Most of us feel at least some anxiety over money these days. No need to reiterate the cause; we all know what is happening. We are beset by what ifs. What if we aren’t saving enough money? What if we aren’t putting it into safe enough institutions? What if someone in the family loses a job? What if one of us gets seriously ill? What if the car breaks down?
To try to assuage all this anxiety, many well-intentioned people are handing out financial advice these days. (And some not-so-well-intentioned, so be careful.) But is anybody listening? It’s so easy to give advice, and so hard to follow it. Every day, each of us makes decisions on small and large issues that could impact our financial health in the future. Despite nodding solemnly about the necessity of building a rainy-day savings cushion in these uncertain times, many of us continue to spend as if our incomes are not likely to be threatened. Oh, maybe not on big items like supersized televisions and new cars. Most of us have gotten the message about those. But on the little items that add up to just as much. Why? Are we trying to keep life unchanged until the blow falls? Are we instinctively trying to store up plenty now, in case catastrophe strikes? Are we simply rebellious? Do we fantasize that somehow, everything will turn out okay, so we don’t actually have to change our habits? Is this another instance of incurable American optimism? Except that, along with refusing to change, we feel anxious.
But many of us have suddenly switched to saving instead of spending. So many that we are accelerating the downward spiral of the economy. And we’re still anxious. It feels odd, initially, to have changed a habit. When I had to drastically stop spending years ago during a period of sudden (relative) poverty, I grieved, actually grieved, for a while. I wandered through stores where I used to spend freely, and I felt very sorry for myself. And then gradually, my emotions caught up with my new habits. I no longer went shopping aimlessly in stores where I couldn’t afford to buy. My attitude and behavior began to fit my circumstances. What at first was a kind of purgatory became a new way of living. I don’t miss the old habits at all. This is good news, because some of us have to change our habits right away, whether we want to or not. Does this mean that we might suffer Starbucks withdrawal for economic reasons, and eventually not be sad over it? Yep. Not right away, perhaps. But humans are almost infinitely capable of adapting, even to unpleasant circumstances. The important thing to keep in mind is that while this economic downturn might force us into dramatically changing our lifestyles, we’re still in charge of our response to all this. We do not have to be anxious and miserable. We can choose to shape our emotional response to unpleasant circumstances. (I didn’t invent this idea. It’s a Holocaust survivor concept. And the point is, many people did survive and a positive attitude had a lot to do with it.)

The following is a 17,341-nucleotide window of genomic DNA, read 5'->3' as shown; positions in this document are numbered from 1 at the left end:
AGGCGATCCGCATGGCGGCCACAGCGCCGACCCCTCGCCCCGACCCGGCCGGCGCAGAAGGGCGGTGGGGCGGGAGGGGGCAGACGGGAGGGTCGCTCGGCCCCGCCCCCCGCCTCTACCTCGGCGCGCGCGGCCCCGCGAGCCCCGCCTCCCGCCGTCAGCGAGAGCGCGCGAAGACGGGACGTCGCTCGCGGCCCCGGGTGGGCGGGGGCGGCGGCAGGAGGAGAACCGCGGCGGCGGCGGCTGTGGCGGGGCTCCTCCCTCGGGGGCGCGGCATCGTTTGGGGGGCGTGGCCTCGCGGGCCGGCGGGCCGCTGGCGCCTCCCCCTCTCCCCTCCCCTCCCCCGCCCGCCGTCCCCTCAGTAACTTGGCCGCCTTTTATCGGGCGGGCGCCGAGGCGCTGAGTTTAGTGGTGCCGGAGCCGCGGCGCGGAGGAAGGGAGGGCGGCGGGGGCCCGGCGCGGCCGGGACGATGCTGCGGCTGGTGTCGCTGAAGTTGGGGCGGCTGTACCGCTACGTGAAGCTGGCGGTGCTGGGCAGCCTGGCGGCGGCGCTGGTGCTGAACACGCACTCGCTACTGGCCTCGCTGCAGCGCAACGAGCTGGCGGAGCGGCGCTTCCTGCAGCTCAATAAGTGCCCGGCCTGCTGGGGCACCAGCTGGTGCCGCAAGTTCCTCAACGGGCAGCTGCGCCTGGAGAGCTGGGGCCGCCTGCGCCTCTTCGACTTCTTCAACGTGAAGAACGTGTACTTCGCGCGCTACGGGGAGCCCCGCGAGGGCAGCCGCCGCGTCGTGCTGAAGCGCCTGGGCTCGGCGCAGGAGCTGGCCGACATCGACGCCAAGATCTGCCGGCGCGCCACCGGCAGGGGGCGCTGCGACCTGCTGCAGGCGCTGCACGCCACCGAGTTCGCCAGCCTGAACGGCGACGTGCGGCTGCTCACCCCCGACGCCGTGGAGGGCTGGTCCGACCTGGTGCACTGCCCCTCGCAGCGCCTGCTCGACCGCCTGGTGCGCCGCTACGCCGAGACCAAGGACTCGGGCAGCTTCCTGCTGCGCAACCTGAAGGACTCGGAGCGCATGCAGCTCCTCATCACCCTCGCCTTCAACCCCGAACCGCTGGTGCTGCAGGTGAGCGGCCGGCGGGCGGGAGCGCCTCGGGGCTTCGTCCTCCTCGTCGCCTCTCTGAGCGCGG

Feeling anxious probably won’t change any outcomes. Anxiety over money is only useful if it galvanizes us to act to improve our situation. After that, it’s time to shut off the negative thoughts. We don’t want to develop a lot of cortisol to roam our bodies and weaken our immune systems. And we don’t want every day to be filled with fear. The answer is to do as much as we can to positively affect our situation, and then stop fretting. Feeling anxious has never solved a problem yet. So stop. Just stop.